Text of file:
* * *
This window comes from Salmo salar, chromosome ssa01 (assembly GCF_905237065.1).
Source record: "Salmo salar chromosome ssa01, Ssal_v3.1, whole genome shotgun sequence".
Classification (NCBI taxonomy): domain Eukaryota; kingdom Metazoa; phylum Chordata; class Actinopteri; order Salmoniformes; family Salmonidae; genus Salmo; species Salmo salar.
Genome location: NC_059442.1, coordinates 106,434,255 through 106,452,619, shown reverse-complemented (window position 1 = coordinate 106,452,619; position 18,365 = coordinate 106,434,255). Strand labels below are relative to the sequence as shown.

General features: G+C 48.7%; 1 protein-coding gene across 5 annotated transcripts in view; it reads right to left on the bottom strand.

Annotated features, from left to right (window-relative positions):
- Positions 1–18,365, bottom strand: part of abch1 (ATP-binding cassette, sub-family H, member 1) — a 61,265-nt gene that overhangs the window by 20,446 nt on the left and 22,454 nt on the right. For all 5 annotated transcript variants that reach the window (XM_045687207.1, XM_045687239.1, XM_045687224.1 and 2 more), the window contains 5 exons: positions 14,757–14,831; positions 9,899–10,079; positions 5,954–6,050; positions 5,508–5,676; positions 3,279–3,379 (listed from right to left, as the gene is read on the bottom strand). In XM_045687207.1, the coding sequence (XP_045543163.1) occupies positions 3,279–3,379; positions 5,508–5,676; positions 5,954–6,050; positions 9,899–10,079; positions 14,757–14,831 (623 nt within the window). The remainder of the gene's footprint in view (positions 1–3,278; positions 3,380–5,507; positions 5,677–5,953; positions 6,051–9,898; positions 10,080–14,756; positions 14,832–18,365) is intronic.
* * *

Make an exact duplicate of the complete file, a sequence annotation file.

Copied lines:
This window comes from Salmo salar, chromosome ssa01 (assembly GCF_905237065.1).
Source record: "Salmo salar chromosome ssa01, Ssal_v3.1, whole genome shotgun sequence".
Classification (NCBI taxonomy): domain Eukaryota; kingdom Metazoa; phylum Chordata; class Actinopteri; order Salmoniformes; family Salmonidae; genus Salmo; species Salmo salar.
Genome location: NC_059442.1, coordinates 106,434,255 through 106,452,619, shown reverse-complemented (window position 1 = coordinate 106,452,619; position 18,365 = coordinate 106,434,255). Strand labels below are relative to the sequence as shown.

General features: G+C 48.7%; 1 protein-coding gene across 5 annotated transcripts in view; it reads right to left on the bottom strand.

Annotated features, from left to right (window-relative positions):
- Positions 1–18,365, bottom strand: part of abch1 (ATP-binding cassette, sub-family H, member 1) — a 61,265-nt gene that overhangs the window by 20,446 nt on the left and 22,454 nt on the right. For all 5 annotated transcript variants that reach the window (XM_045687207.1, XM_045687239.1, XM_045687224.1 and 2 more), the window contains 5 exons: positions 14,757–14,831; positions 9,899–10,079; positions 5,954–6,050; positions 5,508–5,676; positions 3,279–3,379 (listed from right to left, as the gene is read on the bottom strand). In XM_045687207.1, the coding sequence (XP_045543163.1) occupies positions 3,279–3,379; positions 5,508–5,676; positions 5,954–6,050; positions 9,899–10,079; positions 14,757–14,831 (623 nt within the window). The remainder of the gene's footprint in view (positions 1–3,278; positions 3,380–5,507; positions 5,677–5,953; positions 6,051–9,898; positions 10,080–14,756; positions 14,832–18,365) is intronic.